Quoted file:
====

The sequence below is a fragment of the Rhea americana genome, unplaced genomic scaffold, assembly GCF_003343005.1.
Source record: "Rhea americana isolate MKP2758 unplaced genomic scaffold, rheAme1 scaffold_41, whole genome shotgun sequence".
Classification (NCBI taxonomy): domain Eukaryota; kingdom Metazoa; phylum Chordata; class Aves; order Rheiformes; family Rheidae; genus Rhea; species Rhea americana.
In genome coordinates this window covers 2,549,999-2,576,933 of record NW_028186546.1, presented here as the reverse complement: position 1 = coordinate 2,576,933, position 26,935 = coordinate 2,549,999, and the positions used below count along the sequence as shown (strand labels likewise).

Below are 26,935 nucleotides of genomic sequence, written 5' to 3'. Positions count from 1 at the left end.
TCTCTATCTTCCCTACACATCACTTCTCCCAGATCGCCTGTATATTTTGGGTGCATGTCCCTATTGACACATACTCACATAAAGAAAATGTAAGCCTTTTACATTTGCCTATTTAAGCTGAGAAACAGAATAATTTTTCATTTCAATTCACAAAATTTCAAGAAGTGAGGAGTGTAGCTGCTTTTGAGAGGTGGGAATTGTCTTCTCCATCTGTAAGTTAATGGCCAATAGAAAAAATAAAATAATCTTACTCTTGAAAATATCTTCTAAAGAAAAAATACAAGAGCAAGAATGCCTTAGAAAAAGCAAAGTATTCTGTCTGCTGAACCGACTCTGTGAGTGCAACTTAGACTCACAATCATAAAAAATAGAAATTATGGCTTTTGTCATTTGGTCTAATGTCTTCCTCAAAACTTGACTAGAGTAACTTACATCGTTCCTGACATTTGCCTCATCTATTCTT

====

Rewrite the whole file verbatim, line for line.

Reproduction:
The sequence below is a fragment of the Rhea americana genome, unplaced genomic scaffold, assembly GCF_003343005.1.
Source record: "Rhea americana isolate MKP2758 unplaced genomic scaffold, rheAme1 scaffold_41, whole genome shotgun sequence".
Classification (NCBI taxonomy): domain Eukaryota; kingdom Metazoa; phylum Chordata; class Aves; order Rheiformes; family Rheidae; genus Rhea; species Rhea americana.
In genome coordinates this window covers 2,549,999-2,576,933 of record NW_028186546.1, presented here as the reverse complement: position 1 = coordinate 2,576,933, position 26,935 = coordinate 2,549,999, and the positions used below count along the sequence as shown (strand labels likewise).

Below are 26,935 nucleotides of genomic sequence, written 5' to 3'. Positions count from 1 at the left end.
TCTCTATCTTCCCTACACATCACTTCTCCCAGATCGCCTGTATATTTTGGGTGCATGTCCCTATTGACACATACTCACATAAAGAAAATGTAAGCCTTTTACATTTGCCTATTTAAGCTGAGAAACAGAATAATTTTTCATTTCAATTCACAAAATTTCAAGAAGTGAGGAGTGTAGCTGCTTTTGAGAGGTGGGAATTGTCTTCTCCATCTGTAAGTTAATGGCCAATAGAAAAAATAAAATAATCTTACTCTTGAAAATATCTTCTAAAGAAAAAATACAAGAGCAAGAATGCCTTAGAAAAAGCAAAGTATTCTGTCTGCTGAACCGACTCTGTGAGTGCAACTTAGACTCACAATCATAAAAAATAGAAATTATGGCTTTTGTCATTTGGTCTAATGTCTTCCTCAAAACTTGACTAGAGTAACTTACATCGTTCCTGACATTTGCCTCATCTATTCTT